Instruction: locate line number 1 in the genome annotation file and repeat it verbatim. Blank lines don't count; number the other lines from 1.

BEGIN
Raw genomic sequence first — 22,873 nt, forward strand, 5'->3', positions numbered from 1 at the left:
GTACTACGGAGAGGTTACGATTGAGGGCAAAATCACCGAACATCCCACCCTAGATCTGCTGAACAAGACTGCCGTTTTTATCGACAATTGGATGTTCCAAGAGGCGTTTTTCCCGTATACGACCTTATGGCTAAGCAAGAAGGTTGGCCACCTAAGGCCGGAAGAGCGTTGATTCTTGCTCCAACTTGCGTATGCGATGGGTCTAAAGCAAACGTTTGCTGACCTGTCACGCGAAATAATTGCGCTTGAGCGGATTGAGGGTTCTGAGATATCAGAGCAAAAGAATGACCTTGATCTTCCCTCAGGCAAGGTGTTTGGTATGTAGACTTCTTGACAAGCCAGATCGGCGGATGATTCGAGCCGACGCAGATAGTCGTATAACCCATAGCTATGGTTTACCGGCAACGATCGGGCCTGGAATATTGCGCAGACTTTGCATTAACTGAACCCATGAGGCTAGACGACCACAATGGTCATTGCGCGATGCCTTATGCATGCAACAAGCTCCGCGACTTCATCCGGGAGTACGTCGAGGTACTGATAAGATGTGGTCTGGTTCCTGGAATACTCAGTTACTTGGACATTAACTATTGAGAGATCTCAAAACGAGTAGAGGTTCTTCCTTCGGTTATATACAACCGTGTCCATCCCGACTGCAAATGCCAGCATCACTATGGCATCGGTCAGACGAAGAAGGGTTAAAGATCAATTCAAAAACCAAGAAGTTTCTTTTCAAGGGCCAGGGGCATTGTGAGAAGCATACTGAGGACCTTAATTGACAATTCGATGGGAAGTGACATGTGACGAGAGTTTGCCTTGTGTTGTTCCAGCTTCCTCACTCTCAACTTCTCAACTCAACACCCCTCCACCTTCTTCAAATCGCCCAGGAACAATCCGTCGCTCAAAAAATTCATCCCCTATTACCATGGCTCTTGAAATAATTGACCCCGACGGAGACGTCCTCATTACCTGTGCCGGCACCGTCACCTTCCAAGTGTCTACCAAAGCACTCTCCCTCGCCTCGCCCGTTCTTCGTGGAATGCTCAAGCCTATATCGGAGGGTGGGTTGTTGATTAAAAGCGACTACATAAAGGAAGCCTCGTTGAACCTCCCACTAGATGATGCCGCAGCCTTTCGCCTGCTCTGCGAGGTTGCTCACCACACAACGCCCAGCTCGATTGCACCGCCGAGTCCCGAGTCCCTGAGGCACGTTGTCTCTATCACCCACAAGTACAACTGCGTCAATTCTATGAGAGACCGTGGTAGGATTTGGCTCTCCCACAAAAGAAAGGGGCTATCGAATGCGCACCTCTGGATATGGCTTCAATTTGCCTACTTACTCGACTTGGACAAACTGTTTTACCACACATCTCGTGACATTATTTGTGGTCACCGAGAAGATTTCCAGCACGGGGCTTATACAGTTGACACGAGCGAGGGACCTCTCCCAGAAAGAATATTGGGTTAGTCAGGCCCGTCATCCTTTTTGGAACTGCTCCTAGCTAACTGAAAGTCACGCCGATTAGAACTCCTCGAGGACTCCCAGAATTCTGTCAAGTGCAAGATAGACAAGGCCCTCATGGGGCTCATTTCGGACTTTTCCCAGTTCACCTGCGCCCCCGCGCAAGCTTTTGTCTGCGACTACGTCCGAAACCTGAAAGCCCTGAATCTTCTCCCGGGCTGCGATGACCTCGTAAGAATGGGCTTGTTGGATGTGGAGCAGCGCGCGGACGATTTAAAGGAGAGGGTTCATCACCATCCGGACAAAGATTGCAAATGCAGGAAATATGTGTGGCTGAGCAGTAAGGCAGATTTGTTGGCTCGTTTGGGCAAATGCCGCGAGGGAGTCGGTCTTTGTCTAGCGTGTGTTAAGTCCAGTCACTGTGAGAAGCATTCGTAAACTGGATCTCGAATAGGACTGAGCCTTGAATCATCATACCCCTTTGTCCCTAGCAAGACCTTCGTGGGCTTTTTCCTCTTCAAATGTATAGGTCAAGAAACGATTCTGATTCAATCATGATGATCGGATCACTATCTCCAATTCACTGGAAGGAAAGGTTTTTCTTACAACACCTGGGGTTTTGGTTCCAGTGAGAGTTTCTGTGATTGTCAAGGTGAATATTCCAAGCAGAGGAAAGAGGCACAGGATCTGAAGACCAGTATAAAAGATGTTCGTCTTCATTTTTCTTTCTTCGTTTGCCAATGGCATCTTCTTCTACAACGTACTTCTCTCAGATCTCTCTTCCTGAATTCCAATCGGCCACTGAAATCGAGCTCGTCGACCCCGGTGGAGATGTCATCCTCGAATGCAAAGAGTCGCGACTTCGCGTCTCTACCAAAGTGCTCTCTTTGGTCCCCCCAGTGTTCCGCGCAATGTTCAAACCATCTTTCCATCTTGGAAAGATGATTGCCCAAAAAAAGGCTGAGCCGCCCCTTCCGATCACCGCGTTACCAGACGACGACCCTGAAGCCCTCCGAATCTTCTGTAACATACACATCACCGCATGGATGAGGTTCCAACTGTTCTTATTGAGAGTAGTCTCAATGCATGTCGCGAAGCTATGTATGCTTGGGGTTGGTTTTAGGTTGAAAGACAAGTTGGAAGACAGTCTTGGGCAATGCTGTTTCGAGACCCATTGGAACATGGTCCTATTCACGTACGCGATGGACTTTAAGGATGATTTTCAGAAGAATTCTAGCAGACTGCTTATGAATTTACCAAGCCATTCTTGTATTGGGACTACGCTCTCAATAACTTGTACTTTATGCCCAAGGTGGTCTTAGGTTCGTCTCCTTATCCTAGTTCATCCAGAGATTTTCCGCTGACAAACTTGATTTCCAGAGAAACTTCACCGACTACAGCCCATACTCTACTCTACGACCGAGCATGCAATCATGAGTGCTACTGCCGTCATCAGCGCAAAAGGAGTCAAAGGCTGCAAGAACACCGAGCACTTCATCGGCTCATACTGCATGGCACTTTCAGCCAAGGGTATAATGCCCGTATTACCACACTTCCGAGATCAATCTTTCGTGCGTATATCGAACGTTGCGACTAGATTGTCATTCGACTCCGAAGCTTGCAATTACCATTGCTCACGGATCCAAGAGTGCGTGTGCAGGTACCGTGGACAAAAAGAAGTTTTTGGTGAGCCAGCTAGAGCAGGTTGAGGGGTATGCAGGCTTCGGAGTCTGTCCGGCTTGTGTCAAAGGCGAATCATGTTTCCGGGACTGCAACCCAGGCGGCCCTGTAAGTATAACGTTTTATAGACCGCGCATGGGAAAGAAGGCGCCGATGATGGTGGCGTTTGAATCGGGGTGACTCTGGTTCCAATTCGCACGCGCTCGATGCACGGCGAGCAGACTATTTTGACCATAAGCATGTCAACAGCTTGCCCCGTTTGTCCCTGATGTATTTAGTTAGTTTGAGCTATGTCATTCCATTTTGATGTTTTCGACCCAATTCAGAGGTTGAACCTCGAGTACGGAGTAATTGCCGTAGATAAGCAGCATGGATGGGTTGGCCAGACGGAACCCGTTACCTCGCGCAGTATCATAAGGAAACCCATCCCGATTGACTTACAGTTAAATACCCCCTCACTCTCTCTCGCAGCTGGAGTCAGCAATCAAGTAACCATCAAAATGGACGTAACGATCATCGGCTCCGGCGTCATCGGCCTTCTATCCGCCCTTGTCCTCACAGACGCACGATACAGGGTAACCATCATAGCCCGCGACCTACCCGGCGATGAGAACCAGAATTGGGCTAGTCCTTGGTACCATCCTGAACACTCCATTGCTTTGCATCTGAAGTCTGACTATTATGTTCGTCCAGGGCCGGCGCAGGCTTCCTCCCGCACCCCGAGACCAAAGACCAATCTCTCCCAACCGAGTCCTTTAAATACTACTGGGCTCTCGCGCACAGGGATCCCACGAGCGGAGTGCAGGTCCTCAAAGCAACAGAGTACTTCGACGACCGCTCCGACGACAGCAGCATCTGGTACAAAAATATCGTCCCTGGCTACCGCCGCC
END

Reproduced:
Raw genomic sequence first — 22,873 nt, forward strand, 5'->3', positions numbered from 1 at the left: